He was backed by his counterpart in the Scottish FA, Stewart Regan, who agreed that having an established seat at FIFA's top table representing just
"We are open-minded about it. If you look at it objectively it is quite anachronistic and I wouldn't fight tooth and nail to keep it if I'm honest," Horne, in Istanbul for the annual UEFA Congress, told Reuters:
"I'm not sure there's a great benefit in keeping it - if we give it up in the right way there will be a little bit of goodwill, and if we talk to UEFA what that means is there could be an extra UEFA seat [on FIFA]."
Regan added: "I think the time has come for the seat to be given up, I cannot see how it best serves our purposes today when we could have more influence elsewhere."
FIFA has seven vice-presidential seats representing the six continental confederations and Britain.
Britain's position dates back to 1946 after a Britain v Rest of the World match was played at Hampden Park raising £35,000 which put FIFA back on its feet financially after World War Two.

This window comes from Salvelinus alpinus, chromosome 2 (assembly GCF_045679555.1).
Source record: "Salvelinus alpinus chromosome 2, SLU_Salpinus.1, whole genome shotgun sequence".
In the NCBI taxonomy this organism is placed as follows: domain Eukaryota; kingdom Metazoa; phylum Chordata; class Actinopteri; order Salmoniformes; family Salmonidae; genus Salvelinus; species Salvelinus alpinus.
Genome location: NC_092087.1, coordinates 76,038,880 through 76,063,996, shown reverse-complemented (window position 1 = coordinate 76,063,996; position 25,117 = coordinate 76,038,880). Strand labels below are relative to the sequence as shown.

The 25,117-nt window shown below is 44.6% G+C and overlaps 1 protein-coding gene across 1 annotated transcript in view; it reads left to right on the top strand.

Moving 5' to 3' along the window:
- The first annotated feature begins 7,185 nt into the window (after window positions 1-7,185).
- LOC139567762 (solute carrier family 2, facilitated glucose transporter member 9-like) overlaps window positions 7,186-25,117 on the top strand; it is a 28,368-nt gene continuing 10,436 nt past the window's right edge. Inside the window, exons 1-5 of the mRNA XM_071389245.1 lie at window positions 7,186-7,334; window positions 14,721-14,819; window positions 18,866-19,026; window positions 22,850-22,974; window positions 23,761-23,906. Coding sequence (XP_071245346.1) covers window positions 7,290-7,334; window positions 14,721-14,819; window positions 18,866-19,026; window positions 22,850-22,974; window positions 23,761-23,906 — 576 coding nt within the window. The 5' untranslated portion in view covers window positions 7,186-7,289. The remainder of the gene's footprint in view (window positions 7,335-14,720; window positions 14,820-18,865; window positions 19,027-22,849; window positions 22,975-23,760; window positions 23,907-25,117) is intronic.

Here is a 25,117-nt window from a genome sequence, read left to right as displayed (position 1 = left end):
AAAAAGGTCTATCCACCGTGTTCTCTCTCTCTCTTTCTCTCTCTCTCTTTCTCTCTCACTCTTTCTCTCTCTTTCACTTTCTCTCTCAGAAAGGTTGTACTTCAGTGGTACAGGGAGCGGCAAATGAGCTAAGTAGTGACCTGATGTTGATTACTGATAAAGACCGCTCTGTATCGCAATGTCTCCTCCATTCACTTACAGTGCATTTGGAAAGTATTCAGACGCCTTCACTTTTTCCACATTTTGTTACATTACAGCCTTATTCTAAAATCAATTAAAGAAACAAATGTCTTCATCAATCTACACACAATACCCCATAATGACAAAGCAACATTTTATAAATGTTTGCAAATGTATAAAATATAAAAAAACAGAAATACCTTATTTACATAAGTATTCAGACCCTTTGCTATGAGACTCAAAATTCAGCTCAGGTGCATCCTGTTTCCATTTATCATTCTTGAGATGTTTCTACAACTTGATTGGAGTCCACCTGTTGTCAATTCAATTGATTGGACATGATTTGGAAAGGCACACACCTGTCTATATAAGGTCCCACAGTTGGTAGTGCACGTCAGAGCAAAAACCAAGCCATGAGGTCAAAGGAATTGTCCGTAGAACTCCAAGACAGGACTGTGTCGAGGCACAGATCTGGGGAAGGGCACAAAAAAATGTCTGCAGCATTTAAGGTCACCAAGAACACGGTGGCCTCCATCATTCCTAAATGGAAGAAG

However, FIFA is under-going a major review of its statutes and German Theo Zwanziger, leading the reforming task force, has earmarked the British vice-presidency as an outdated privilege
Of far more importance to the British nations is retaining their influence on the International Football Association Board (IFAB), the game's law-making body.
"As far as IFAB goes that's much more important to us - the status of IFAB and the conservatism around controlling the laws of the game and the sanctity with which we believe the laws should be protected," Horne said.
The British associations formed IFAB in 1886, some 18 years before FIFA came into existence. FIFA then joined IFAB in 1913.
"Contractually we do believe we have a position on this - we entered into IFAB first and FIFA then joined us," Horne added
"We feel a lot more strongly about IFAB and if there are sensible conversations to be had about composition then we will listen to them."